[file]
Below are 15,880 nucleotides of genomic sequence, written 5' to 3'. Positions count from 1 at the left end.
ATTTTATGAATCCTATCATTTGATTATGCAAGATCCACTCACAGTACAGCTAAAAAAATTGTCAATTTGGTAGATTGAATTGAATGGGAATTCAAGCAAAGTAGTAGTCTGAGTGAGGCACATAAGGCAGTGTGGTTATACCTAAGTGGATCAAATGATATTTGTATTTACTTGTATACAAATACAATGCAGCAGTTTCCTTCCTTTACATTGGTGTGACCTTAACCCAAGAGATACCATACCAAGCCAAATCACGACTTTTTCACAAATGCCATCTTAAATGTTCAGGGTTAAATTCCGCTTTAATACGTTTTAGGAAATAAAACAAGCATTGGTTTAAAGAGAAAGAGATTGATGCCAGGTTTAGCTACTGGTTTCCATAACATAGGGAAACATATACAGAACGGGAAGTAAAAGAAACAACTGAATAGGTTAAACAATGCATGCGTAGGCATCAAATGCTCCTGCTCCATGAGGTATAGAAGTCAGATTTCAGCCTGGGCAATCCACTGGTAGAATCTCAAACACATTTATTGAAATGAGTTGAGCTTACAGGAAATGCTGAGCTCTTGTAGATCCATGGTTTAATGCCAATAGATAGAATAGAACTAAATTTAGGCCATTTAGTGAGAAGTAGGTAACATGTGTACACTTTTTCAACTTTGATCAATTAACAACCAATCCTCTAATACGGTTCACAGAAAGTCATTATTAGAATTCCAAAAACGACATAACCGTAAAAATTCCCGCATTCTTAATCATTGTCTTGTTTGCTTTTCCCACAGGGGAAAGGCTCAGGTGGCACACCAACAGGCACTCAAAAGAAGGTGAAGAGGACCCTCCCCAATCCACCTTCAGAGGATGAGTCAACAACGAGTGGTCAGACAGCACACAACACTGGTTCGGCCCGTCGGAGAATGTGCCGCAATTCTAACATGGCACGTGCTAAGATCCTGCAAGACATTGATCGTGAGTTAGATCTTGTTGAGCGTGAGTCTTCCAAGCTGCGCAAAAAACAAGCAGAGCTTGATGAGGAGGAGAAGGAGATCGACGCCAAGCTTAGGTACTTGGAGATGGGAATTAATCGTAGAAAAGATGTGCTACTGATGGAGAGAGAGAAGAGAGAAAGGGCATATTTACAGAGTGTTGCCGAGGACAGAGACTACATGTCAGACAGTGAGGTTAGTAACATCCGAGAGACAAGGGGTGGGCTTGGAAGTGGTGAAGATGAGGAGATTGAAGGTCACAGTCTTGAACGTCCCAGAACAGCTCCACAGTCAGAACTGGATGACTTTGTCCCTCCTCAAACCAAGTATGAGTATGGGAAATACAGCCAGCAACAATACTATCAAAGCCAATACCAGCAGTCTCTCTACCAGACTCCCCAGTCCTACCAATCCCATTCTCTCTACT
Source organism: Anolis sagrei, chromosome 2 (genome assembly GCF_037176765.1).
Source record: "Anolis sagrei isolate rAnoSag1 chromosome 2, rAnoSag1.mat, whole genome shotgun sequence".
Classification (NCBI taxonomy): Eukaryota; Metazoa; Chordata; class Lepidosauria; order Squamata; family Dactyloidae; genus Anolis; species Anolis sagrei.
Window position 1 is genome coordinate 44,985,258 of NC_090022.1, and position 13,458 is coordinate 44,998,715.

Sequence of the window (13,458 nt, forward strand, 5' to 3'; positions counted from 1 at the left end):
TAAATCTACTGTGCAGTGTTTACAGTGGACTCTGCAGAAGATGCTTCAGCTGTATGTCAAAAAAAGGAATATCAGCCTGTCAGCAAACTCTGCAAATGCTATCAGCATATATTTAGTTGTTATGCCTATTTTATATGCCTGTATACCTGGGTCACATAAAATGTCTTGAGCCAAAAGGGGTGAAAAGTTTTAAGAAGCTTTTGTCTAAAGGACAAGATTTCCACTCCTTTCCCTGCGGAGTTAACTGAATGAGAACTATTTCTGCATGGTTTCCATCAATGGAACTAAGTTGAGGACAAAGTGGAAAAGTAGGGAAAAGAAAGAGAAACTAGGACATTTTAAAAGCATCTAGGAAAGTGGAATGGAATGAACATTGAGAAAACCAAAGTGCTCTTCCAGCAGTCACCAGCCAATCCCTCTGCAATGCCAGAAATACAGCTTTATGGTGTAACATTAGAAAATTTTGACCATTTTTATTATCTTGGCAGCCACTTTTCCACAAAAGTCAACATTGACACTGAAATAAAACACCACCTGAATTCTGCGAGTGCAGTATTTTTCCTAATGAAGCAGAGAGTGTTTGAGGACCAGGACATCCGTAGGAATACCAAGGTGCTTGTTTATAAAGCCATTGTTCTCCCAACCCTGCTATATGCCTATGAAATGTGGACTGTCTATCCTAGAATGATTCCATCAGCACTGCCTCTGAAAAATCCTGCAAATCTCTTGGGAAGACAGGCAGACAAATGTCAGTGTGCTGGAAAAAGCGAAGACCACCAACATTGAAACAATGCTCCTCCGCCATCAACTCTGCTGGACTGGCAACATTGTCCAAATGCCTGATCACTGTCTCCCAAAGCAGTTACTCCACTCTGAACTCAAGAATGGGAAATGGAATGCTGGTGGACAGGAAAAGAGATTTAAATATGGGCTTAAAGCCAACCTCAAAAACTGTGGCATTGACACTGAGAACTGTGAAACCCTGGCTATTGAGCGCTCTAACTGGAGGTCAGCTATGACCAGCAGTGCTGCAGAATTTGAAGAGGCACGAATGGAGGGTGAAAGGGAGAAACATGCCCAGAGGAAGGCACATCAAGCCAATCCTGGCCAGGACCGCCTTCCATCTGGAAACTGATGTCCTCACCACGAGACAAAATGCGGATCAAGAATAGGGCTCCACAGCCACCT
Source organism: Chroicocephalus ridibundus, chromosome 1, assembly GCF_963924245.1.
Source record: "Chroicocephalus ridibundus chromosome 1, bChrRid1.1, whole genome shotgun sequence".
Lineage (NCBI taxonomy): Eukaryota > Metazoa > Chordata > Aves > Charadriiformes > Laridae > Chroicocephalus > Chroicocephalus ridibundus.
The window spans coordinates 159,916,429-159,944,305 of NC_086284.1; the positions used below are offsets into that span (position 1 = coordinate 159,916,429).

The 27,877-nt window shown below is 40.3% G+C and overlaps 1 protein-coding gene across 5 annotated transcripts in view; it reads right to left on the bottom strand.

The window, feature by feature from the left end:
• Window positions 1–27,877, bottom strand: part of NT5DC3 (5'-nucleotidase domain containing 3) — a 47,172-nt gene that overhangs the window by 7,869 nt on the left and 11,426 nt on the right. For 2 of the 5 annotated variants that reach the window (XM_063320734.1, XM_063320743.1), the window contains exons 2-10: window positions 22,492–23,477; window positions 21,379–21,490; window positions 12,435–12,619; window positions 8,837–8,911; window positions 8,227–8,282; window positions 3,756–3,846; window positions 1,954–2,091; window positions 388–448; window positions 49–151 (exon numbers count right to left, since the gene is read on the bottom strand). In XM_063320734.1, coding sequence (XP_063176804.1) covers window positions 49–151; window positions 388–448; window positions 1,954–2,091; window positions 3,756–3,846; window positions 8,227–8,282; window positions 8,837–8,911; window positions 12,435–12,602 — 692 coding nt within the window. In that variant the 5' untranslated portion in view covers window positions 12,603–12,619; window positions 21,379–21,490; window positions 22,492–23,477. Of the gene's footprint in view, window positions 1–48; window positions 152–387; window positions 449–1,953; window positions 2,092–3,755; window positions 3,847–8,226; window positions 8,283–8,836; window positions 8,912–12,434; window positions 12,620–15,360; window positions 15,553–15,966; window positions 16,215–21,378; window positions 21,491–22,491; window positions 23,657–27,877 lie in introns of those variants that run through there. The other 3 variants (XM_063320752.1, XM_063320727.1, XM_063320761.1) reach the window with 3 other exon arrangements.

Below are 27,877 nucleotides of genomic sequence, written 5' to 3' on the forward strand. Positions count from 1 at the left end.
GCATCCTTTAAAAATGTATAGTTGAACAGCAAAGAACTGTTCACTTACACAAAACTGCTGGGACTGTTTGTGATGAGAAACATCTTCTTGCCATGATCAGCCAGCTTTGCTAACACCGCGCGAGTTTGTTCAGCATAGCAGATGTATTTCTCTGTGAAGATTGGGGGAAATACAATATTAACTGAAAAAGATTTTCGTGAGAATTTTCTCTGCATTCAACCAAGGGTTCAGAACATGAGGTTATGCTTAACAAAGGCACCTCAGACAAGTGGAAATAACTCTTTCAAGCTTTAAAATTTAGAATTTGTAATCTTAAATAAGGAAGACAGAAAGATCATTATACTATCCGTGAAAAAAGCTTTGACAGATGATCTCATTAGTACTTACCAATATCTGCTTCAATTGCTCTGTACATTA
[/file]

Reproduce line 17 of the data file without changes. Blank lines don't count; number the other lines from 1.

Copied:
GCATCCTTTAAAAATGTATAGTTGAACAGCAAAGAACTGTTCACTTACACAAAACTGCTGGGACTGTTTGTGATGAGAAACATCTTCTTGCCATGATCAGCCAGCTTTGCTAACACCGCGCGAGTTTGTTCAGCATAGCAGATGTATTTCTCTGTGAAGATTGGGGGAAATACAATATTAACTGAAAAAGATTTTCGTGAGAATTTTCTCTGCATTCAACCAAGGGTTCAGAACATGAGGTTATGCTTAACAAAGGCACCTCAGACAAGTGGAAATAACTCTTTCAAGCTTTAAAATTTAGAATTTGTAATCTTAAATAAGGAAGACAGAAAGATCATTATACTATCCGTGAAAAAAGCTTTGACAGATGATCTCATTAGTACTTACCAATATCTGCTTCAATTGCTCTGTACATTA